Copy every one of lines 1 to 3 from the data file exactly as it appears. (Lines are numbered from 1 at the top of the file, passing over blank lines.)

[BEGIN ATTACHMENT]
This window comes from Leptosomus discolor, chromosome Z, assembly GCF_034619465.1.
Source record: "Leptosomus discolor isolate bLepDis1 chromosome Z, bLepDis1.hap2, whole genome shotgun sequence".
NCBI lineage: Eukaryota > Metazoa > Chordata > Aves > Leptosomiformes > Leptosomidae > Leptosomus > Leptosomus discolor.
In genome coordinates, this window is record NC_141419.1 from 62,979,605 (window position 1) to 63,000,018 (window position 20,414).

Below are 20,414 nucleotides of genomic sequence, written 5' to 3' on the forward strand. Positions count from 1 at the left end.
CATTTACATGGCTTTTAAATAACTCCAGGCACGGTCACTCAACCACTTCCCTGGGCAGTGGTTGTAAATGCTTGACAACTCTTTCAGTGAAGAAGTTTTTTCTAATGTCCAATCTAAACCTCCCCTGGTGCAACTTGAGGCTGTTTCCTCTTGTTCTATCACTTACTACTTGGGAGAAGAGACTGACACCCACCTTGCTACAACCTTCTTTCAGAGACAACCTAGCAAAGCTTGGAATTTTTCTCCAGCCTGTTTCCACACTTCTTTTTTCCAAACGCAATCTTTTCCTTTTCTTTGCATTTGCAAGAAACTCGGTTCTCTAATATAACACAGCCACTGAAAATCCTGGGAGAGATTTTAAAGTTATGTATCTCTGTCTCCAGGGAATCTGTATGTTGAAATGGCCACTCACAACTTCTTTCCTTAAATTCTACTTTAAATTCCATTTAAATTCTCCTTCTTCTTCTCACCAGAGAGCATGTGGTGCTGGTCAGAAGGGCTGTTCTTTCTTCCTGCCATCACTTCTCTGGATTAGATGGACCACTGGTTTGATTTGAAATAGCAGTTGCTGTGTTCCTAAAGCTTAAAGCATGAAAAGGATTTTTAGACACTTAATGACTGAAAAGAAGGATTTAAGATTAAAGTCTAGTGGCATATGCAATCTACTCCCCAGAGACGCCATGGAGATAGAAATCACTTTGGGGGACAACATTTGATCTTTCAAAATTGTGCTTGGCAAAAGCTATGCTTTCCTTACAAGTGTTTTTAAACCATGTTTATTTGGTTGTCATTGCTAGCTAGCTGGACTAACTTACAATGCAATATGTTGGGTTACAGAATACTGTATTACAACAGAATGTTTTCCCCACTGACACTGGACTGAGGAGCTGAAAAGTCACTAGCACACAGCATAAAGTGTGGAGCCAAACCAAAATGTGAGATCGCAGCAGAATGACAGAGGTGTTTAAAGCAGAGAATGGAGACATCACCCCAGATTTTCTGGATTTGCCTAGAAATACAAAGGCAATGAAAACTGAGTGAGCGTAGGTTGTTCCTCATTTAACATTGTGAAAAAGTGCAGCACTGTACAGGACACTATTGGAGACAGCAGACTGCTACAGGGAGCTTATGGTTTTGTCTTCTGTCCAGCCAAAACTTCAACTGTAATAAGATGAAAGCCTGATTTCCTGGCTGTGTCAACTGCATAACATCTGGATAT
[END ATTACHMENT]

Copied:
This window comes from Leptosomus discolor, chromosome Z, assembly GCF_034619465.1.
Source record: "Leptosomus discolor isolate bLepDis1 chromosome Z, bLepDis1.hap2, whole genome shotgun sequence".
NCBI lineage: Eukaryota > Metazoa > Chordata > Aves > Leptosomiformes > Leptosomidae > Leptosomus > Leptosomus discolor.